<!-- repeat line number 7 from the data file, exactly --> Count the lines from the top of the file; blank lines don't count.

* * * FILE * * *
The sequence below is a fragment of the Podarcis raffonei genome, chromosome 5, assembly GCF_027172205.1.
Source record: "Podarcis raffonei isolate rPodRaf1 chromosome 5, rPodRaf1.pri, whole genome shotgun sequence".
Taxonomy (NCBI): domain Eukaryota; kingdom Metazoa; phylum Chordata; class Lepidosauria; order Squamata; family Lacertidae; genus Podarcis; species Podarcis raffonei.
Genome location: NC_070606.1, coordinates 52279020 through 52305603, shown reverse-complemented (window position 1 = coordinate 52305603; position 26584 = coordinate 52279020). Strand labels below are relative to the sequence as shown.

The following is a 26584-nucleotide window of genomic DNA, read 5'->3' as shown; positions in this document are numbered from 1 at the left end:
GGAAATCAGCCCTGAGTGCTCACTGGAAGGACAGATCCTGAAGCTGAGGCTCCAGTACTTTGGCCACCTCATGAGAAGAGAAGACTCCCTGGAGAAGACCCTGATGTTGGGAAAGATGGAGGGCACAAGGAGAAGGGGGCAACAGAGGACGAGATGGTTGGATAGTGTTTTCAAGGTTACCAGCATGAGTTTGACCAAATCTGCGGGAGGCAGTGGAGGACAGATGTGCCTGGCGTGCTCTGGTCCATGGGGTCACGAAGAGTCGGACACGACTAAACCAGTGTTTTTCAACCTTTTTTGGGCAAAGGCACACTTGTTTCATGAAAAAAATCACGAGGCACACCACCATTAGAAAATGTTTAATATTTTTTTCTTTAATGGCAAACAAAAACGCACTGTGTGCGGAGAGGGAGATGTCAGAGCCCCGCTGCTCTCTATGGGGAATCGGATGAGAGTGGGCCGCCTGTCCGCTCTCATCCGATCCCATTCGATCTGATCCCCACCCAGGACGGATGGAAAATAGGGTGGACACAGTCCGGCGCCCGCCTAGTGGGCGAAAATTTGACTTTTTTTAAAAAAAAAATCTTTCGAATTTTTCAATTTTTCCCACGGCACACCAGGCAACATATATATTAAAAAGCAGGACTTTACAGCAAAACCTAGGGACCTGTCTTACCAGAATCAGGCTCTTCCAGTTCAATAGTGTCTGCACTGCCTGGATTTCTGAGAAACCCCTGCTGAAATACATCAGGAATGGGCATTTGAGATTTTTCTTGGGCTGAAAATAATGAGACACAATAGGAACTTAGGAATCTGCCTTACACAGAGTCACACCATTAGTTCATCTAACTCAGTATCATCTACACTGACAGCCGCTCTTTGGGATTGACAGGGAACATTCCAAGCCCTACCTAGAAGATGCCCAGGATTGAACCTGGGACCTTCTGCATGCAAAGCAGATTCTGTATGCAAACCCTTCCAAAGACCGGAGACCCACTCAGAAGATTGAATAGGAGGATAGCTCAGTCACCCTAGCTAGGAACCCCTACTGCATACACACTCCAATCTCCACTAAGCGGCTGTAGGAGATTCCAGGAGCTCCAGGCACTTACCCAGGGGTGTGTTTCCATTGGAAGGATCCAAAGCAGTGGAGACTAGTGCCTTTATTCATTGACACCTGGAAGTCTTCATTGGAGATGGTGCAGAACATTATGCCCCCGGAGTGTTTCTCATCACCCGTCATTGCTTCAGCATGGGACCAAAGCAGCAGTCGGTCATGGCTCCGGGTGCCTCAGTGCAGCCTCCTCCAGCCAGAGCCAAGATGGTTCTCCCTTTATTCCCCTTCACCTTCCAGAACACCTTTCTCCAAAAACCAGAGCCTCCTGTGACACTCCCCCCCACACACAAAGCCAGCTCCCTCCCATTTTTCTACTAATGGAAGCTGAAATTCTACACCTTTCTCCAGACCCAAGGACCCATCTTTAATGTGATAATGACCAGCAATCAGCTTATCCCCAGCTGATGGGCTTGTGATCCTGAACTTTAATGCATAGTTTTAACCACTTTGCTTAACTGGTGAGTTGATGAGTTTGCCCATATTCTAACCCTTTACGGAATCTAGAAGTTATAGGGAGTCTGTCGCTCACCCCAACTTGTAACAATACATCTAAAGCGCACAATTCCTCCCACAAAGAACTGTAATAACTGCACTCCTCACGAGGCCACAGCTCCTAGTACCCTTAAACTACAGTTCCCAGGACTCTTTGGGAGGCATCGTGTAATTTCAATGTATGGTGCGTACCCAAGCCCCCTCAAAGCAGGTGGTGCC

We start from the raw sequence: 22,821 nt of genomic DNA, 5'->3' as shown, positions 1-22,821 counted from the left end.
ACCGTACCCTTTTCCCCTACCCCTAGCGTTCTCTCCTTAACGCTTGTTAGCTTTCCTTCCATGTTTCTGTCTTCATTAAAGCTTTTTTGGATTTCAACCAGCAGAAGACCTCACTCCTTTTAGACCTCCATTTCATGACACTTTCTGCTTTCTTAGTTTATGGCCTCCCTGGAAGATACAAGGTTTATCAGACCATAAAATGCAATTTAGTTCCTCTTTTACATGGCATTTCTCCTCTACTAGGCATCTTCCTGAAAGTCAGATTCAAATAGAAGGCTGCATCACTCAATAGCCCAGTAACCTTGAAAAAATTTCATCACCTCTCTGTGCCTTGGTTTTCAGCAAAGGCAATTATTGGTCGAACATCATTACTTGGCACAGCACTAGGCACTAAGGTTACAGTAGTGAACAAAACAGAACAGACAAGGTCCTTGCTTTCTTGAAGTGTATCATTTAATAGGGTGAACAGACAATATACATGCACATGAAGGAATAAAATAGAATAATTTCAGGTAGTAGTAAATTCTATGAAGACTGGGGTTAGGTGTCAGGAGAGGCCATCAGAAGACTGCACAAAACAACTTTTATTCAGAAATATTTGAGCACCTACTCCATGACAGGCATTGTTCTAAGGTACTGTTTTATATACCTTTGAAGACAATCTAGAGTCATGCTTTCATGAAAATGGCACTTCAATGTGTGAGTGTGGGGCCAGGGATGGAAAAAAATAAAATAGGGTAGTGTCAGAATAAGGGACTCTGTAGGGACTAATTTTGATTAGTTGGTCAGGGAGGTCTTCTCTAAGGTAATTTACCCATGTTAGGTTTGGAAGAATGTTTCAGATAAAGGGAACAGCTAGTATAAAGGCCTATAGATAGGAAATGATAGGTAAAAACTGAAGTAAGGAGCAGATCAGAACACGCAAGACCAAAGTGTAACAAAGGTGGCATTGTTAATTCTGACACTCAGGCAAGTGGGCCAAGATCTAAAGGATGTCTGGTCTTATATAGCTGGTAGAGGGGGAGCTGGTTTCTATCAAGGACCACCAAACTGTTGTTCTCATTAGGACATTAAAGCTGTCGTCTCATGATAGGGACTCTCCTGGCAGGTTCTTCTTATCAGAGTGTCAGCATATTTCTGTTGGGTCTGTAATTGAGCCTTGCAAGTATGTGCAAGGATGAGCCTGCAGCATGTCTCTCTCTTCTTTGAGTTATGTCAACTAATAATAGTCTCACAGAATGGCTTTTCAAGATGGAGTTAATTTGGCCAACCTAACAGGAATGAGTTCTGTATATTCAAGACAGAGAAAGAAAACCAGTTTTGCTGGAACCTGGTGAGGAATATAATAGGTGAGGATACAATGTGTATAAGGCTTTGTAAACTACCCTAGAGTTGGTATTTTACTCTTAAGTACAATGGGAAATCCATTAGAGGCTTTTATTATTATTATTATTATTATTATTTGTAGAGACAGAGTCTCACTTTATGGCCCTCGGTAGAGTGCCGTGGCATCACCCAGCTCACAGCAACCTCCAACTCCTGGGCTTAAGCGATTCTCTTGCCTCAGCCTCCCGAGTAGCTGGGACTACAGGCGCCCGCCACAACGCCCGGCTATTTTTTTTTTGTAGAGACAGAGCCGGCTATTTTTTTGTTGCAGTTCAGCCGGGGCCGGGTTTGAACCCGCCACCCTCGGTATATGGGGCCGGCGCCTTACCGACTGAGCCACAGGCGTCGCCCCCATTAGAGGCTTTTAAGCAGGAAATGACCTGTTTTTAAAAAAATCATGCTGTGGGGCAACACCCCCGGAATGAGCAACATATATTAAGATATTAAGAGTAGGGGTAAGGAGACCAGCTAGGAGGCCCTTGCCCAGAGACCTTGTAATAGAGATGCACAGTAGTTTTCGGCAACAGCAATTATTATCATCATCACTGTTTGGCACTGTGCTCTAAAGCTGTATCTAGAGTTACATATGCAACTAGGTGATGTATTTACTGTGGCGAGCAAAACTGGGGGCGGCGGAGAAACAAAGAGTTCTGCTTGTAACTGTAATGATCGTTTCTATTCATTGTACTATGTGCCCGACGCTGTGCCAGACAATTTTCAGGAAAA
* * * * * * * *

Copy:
We start from the raw sequence: 22,821 nt of genomic DNA, 5'->3' as shown, positions 1-22,821 counted from the left end.